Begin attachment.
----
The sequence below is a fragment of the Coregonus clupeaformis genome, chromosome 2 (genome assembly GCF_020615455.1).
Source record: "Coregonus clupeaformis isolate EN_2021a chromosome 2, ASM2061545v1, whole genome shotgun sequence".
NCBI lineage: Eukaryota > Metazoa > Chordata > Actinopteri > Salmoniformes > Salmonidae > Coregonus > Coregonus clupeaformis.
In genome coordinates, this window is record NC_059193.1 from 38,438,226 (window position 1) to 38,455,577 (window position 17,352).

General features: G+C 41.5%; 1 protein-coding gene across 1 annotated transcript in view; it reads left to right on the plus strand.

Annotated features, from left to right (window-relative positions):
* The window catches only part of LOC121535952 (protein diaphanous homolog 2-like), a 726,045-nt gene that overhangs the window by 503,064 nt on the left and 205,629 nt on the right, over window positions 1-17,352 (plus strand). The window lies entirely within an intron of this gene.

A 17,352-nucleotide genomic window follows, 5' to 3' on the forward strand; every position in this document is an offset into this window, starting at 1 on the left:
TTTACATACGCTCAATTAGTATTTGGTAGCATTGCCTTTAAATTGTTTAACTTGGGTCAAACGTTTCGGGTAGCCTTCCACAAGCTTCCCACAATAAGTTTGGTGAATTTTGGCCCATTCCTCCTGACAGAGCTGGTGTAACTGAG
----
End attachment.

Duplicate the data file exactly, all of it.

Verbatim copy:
The sequence below is a fragment of the Coregonus clupeaformis genome, chromosome 2 (genome assembly GCF_020615455.1).
Source record: "Coregonus clupeaformis isolate EN_2021a chromosome 2, ASM2061545v1, whole genome shotgun sequence".
NCBI lineage: Eukaryota > Metazoa > Chordata > Actinopteri > Salmoniformes > Salmonidae > Coregonus > Coregonus clupeaformis.
In genome coordinates, this window is record NC_059193.1 from 38,438,226 (window position 1) to 38,455,577 (window position 17,352).

General features: G+C 41.5%; 1 protein-coding gene across 1 annotated transcript in view; it reads left to right on the plus strand.

Annotated features, from left to right (window-relative positions):
* The window catches only part of LOC121535952 (protein diaphanous homolog 2-like), a 726,045-nt gene that overhangs the window by 503,064 nt on the left and 205,629 nt on the right, over window positions 1-17,352 (plus strand). The window lies entirely within an intron of this gene.

A 17,352-nucleotide genomic window follows, 5' to 3' on the forward strand; every position in this document is an offset into this window, starting at 1 on the left:
TTTACATACGCTCAATTAGTATTTGGTAGCATTGCCTTTAAATTGTTTAACTTGGGTCAAACGTTTCGGGTAGCCTTCCACAAGCTTCCCACAATAAGTTTGGTGAATTTTGGCCCATTCCTCCTGACAGAGCTGGTGTAACTGAG